New Study: 3 Ways New Skin Patch Tracks Your Health - Dispatch Weekly

November 28, 2016 - Reading time: 5 minutes

Researchers from Northwestern University’s Center for Bio-Integrated Electronics are inventing a new skin patch to track a person’s health and fitness, sending data to smartphones, which is advancing Fitbit into new areas.

#1 Detailed Information About Health

Photo Credit: J. Rogers, Northwestern University
Photo Credit: J. Rogers, Northwestern University

The modern patch could give an early warning to replenish electrolytes before someone is hydrated.

The researchers also want the patch to offer real-time recordings of how the body adjusts to military training whilst offering information about diabetes or cystic fibrosis.

John A. Rogers, who directed the research, has made a device that moves with the body, so the skin-like patch can analyze body fluid.

#2 Using the Patch with a Smartphone

The patch can be stuck on the skin where it collects sweat, mixing with chemicals that change color to reflect sweat loss. The patch analyzes sweat’s acidity and levels of chloride, glucose and lactate.

The data gives the user information about hydration and electrode loss. An app can be downloaded on to a smartphone, where a photo interprets the colors on the patch.

#3 Fitbit is a Growing Industry

According to, in 2015, 8.2 million connected health and fitness devices.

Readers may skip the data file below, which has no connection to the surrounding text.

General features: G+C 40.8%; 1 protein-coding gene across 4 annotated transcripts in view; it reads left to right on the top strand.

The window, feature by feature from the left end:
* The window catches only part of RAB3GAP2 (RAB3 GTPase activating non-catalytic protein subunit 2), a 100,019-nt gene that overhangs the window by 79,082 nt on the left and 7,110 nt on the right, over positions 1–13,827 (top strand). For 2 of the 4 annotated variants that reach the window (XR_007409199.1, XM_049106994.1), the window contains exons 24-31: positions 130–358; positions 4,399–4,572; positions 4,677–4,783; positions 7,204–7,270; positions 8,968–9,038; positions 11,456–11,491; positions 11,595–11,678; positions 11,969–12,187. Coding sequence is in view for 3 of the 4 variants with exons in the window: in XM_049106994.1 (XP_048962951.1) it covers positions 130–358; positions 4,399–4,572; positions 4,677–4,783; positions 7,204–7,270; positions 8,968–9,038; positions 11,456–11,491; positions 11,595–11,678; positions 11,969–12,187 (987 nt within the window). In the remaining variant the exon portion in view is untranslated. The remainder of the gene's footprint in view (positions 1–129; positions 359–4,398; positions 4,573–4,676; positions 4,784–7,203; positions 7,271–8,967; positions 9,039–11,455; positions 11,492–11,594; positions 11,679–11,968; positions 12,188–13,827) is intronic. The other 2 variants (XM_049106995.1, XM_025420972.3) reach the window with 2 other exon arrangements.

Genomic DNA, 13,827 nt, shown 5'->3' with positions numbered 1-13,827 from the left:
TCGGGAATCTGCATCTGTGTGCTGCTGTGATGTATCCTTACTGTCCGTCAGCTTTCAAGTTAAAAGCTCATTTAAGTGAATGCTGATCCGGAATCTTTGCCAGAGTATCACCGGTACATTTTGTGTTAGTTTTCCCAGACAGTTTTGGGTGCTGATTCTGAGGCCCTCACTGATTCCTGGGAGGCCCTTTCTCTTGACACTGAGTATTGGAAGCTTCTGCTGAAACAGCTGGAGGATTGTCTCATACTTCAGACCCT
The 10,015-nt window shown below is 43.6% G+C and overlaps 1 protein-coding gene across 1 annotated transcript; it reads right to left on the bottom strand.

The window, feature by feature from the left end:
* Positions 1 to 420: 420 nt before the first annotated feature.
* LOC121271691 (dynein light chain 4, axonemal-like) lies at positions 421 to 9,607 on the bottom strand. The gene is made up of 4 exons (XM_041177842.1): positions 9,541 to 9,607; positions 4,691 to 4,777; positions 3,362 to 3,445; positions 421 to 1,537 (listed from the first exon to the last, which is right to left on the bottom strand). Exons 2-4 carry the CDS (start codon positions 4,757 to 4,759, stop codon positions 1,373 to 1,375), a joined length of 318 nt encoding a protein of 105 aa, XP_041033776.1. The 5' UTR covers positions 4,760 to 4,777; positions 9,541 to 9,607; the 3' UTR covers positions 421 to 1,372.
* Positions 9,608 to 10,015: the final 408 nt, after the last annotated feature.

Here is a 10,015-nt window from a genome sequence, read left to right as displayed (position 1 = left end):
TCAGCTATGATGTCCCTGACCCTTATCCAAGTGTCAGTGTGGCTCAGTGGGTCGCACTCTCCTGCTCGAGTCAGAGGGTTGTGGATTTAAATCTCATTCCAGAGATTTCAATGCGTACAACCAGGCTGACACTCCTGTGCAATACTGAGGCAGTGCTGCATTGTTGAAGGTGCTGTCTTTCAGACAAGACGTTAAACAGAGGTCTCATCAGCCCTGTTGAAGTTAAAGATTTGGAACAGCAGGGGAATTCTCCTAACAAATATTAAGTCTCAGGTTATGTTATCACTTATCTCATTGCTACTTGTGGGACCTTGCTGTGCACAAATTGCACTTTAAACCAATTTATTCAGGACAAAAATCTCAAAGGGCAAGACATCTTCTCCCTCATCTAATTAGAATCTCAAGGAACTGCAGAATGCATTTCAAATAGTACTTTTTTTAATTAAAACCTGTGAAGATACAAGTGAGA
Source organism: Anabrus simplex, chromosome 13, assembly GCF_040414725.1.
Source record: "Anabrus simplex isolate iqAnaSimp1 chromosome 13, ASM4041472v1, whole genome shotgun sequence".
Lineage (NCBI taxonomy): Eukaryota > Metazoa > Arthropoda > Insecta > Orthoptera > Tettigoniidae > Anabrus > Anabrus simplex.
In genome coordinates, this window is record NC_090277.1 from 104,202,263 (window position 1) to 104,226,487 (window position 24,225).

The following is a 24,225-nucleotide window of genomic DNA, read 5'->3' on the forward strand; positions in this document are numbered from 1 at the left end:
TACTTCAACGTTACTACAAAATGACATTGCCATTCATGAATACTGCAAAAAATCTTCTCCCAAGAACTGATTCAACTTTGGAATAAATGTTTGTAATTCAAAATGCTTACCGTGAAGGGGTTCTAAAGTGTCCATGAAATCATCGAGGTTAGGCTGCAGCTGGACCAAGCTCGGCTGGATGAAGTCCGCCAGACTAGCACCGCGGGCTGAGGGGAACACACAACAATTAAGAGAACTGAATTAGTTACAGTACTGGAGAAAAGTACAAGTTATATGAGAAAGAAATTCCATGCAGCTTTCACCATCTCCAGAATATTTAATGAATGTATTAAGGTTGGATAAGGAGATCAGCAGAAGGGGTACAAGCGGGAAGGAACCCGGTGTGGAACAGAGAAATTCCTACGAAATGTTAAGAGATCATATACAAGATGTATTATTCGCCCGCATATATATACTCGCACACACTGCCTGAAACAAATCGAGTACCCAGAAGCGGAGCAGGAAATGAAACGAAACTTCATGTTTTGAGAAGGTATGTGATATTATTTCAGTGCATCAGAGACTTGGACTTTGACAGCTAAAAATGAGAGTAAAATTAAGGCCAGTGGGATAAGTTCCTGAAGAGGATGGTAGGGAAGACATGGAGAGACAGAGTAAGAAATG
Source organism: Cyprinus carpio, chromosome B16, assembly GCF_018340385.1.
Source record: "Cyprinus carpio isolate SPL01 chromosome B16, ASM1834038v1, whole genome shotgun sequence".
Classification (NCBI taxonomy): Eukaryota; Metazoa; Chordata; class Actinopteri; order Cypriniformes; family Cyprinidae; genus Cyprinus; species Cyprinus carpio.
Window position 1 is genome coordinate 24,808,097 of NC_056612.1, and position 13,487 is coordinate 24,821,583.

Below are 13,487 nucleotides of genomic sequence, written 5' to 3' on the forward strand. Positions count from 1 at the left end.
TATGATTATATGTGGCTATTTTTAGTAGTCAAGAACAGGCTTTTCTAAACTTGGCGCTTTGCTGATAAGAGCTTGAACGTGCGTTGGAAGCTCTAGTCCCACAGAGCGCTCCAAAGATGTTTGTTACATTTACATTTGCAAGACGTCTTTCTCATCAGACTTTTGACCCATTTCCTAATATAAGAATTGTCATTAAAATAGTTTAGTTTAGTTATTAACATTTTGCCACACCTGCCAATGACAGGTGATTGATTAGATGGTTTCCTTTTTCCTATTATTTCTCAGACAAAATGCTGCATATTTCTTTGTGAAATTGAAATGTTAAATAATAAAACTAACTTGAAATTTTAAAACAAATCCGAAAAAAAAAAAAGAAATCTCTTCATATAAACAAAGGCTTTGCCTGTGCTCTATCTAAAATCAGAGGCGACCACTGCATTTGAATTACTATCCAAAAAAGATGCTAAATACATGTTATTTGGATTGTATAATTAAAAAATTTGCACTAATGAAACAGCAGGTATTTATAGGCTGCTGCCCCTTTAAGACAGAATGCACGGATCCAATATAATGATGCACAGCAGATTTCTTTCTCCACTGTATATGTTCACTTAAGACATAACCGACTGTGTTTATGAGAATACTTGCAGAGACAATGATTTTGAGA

Active users grew 152 percent to 16.9 million at the year-end of 2015 from 6.7 million at the year-end of 2014.

Fitbit expects full-year 2016 revenue in the range of $2.4 to $2.5B, driven by new product introductions and geographic expansion.

Stanford University chemical engineering professor Zhenan Bao, who also researches novel biomedical materials but wasn’t involved with the sweat patch, said:

“Such a patch allows people to now have an opportunity to understand their health and how it changes depending on activities.”

Can Fitness Trackers Really Improve Health?

Photo Credit: fitbit alta

Fitness trackers are now readily available to consumers, such as those offered by Fitbit®, Misfit Wearables and Jawbone®, NikeFuel®.

With the advance of technology and tracking devices, people value knowing detailed information about their health without needing to go to a doctor.

According to a study by ITOnline, two-thirds of Americans have already shown a favor for digital health management over physical.

This has led to the concept of the “Quantified Self,” whereby information can help people make healthier choices and habits. This gives people with illnesses and diseases control of their medication and daily exercise.

It is not only fitness trackers that have flourished. There are also nutritional and educational outlets such as GoMeals® which measures both activity levels and the nutritional values of daily food consumption.

Would you use a skin patch to track your health or are you concerned about sharing so much personal data?

DW Staff

David Lintott is the Editor-in-Chief, leading our team of talented freelance journalists. He specializes in covering culture, sport, and society. Originally from the decaying seaside town of Eastbourne, he attributes his insightful world-weariness to his roots in this unique setting.